As we drove higher and higher into the mountains, the mist got thicker. Visibility was limited to about three meters ahead. Quite suddenly, rain started pelting down heavily, blinding us even more. The pounding of raindrops fused with Jamie Lawson crooning, “I wasn’t expecting that…” Music within and without, with a similar cadence. It was the most surreal drive of my life and I certainly wasn’t expecting that. The road was narrow and steep; and opened up to the valley on either side. All we had to lead us further was the faint blink of lights from the car ahead of us. That’s exactly how the past few months had been; hazy and blatantly exigent.
At some point though, the fog always clears. And so finally, after an interminable wait, things had started falling into place. Life makes you wait, testing your patience, your faith, your strength. It makes you doubt everything that you might have trained yourself to believe in. And then suddenly, like a burst of unexpected rain, the abundance showers right down on your startled head.
We had left the city behind and headed to the hills on an impulse. It was an impromptu plan and one that made me want to live the rest of my life in that manner – purely spontaneous and unpremeditated. We arrived at Misty Meadows just as dusk was settling in. A warm, welcoming glow radiated from idyllic houses that lined the streets. Life seemed tranquil and quiet on those moorlands. We spent that evening devoid of distractions. There was no WiFi and no telly, just words and smiles floating around. After a simple meal, we retired to the bedrooms upstairs. The river in the distance was beautiful in the twilight. We could spot cars parked on the bridge over the river and made up stories about clandestine affairs and romantic conversations, giggling our way into the silly night.
The next morning, I woke up at dawn. It was still dark outside when I wandered onto the terrace, shivering slightly but soothingly warmed by the silence. The moon was hanging in the sky like a neatly clipped fingernail, obscured now and then by the pregnant clouds. As I lingered, the sun came up unseen and the silhouette of the meadows appeared through the brooding mist. It was the most beautiful morning I’d had in a long time.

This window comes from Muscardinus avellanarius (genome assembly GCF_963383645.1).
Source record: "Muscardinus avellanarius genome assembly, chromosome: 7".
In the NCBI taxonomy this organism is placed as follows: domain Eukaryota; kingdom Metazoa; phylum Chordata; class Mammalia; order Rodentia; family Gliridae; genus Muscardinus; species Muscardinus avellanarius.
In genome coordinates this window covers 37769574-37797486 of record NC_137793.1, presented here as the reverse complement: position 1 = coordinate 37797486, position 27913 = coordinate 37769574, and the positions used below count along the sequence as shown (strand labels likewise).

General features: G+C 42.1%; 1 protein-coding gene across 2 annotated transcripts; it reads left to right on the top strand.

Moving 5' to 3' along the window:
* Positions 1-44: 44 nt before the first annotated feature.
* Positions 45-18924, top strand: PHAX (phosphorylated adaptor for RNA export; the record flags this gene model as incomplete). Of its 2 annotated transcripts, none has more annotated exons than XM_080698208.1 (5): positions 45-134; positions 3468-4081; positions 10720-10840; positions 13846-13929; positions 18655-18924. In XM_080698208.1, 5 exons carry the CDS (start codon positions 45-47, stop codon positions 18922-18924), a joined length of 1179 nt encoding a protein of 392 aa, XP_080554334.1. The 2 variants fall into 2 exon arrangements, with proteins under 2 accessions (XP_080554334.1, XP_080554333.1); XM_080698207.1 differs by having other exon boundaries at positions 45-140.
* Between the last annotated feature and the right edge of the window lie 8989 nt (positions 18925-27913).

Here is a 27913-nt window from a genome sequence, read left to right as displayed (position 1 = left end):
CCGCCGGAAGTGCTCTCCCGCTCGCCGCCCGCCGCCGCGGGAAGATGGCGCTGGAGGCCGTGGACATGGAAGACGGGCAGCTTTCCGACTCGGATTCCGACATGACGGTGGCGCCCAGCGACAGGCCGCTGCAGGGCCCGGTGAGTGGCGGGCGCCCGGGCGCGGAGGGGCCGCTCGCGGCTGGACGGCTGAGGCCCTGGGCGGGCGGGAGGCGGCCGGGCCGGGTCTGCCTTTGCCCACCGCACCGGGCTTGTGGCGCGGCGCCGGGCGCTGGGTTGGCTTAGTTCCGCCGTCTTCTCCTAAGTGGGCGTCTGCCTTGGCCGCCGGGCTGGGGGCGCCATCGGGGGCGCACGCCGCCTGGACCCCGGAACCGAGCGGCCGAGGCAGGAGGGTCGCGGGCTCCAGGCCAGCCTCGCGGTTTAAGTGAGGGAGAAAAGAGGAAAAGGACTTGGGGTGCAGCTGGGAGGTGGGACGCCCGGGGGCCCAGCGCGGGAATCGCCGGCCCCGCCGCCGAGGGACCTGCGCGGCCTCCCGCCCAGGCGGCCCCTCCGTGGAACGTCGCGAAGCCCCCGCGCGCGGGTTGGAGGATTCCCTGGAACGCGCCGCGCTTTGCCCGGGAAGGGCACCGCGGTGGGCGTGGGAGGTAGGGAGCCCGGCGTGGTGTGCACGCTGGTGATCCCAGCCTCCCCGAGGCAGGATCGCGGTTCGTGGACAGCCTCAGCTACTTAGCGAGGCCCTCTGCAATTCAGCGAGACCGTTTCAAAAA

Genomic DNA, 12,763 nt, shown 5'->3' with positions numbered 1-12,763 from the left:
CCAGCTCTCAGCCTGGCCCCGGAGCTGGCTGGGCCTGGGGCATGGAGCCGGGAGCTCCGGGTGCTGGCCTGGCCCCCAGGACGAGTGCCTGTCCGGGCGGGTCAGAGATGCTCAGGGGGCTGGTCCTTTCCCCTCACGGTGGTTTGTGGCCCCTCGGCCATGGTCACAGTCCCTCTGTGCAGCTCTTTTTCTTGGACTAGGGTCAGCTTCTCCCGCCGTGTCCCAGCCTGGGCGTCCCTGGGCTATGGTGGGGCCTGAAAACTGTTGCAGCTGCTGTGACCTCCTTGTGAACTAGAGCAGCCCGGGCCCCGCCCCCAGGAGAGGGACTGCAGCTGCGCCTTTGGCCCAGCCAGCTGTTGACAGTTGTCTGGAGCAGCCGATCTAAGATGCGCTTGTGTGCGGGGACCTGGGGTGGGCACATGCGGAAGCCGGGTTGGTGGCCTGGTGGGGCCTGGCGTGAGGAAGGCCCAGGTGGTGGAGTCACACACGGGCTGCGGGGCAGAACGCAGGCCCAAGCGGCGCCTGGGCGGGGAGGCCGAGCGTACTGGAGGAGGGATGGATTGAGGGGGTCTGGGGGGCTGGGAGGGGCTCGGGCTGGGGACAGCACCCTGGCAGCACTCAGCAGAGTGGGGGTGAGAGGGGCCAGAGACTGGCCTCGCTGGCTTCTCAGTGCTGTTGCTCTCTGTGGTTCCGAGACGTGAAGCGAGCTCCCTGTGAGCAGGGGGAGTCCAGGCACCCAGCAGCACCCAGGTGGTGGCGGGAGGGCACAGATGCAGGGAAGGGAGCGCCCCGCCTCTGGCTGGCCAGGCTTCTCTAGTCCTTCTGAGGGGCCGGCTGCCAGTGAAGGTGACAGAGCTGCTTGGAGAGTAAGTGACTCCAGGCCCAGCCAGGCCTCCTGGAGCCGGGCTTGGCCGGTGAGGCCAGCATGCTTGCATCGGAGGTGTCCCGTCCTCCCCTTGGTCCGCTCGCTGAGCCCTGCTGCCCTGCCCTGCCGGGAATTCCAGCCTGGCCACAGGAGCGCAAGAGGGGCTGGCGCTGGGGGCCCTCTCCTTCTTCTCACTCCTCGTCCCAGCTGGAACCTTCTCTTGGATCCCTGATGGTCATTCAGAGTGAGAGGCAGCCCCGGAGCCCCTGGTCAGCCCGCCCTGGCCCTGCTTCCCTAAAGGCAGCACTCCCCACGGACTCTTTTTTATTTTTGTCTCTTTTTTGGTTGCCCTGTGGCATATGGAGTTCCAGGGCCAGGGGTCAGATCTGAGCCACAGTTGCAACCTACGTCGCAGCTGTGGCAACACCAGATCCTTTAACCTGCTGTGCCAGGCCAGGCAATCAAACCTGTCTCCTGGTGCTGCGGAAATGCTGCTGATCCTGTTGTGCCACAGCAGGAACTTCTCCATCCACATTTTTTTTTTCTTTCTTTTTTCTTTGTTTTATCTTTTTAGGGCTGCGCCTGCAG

It was after breakfast that we had embarked upon that haunting drive. Later, as we stumbled upon rocks and puddles, walked on lush meadows and gazed upon verdant hills, I realized how close we had come to God in those few hours. All my five senses seemed numbed, but there was a sixth sense that seemed sharper than the five put together. A divine presence was everywhere, in every detail. Half-encumbered in this realization and sloshed by the weight I’d been carrying around, I plonked down on a rock. Fatigue mingled with raindrops and rolled down my back, leaving me cleansed and a little narcotized.
This whole experience was much like what the Japanese call ‘Shinrin-yoku’ or ‘Forest Bathing’. It was first proposed in 1982 by the Forest Agency of Japan to promote a good lifestyle and is now a recognized stress management activity in Japan. My fascination for Japanese culture is now bordering on reverence, almost threatening to override my absolute fascination for the Tuscan way of life. It’s comically strange because they seem absolutely converse. Tuscans are voluble while the Japanese are more muted; but if you make a reduction, the essence that it boils down to is very similar: Simplicity.
Growing up, I had the good fortune to experience ‘Shinrin-yoku’ often. Hardened by city life though, we become impertinent and that’s why it is absolutely important to make an effort to get dwarfed by nature and humble ourselves from time to time. It is in such moments that we find moments of clarity and direction. It is then that we are filled with hope. And from nature, we learn the one great lesson: to trust the timing of our life.